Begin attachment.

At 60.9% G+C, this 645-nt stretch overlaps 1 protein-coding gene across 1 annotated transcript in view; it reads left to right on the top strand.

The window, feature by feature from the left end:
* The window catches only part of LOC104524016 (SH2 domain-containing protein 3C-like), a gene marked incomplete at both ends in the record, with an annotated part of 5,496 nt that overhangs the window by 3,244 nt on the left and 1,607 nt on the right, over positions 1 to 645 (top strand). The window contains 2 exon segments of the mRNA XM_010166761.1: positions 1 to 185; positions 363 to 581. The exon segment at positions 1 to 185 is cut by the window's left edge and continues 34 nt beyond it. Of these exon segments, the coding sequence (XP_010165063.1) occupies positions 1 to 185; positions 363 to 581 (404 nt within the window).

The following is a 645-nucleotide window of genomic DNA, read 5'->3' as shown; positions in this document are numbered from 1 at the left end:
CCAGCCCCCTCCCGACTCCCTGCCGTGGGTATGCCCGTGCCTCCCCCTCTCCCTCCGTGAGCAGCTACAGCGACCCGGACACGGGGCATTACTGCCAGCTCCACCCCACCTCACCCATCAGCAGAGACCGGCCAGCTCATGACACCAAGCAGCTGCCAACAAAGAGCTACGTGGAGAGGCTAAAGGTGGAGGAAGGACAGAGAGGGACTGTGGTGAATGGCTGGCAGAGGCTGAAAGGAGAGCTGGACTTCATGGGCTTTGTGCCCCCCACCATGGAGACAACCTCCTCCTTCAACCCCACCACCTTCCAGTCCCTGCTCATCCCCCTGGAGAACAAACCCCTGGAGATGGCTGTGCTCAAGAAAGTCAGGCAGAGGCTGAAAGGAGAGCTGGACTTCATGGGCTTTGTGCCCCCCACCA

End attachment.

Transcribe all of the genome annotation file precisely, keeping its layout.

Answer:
At 60.9% G+C, this 645-nt stretch overlaps 1 protein-coding gene across 1 annotated transcript in view; it reads left to right on the top strand.

The window, feature by feature from the left end:
* The window catches only part of LOC104524016 (SH2 domain-containing protein 3C-like), a gene marked incomplete at both ends in the record, with an annotated part of 5,496 nt that overhangs the window by 3,244 nt on the left and 1,607 nt on the right, over positions 1 to 645 (top strand). The window contains 2 exon segments of the mRNA XM_010166761.1: positions 1 to 185; positions 363 to 581. The exon segment at positions 1 to 185 is cut by the window's left edge and continues 34 nt beyond it. Of these exon segments, the coding sequence (XP_010165063.1) occupies positions 1 to 185; positions 363 to 581 (404 nt within the window).

The following is a 645-nucleotide window of genomic DNA, read 5'->3' as shown; positions in this document are numbered from 1 at the left end:
CCAGCCCCCTCCCGACTCCCTGCCGTGGGTATGCCCGTGCCTCCCCCTCTCCCTCCGTGAGCAGCTACAGCGACCCGGACACGGGGCATTACTGCCAGCTCCACCCCACCTCACCCATCAGCAGAGACCGGCCAGCTCATGACACCAAGCAGCTGCCAACAAAGAGCTACGTGGAGAGGCTAAAGGTGGAGGAAGGACAGAGAGGGACTGTGGTGAATGGCTGGCAGAGGCTGAAAGGAGAGCTGGACTTCATGGGCTTTGTGCCCCCCACCATGGAGACAACCTCCTCCTTCAACCCCACCACCTTCCAGTCCCTGCTCATCCCCCTGGAGAACAAACCCCTGGAGATGGCTGTGCTCAAGAAAGTCAGGCAGAGGCTGAAAGGAGAGCTGGACTTCATGGGCTTTGTGCCCCCCACCA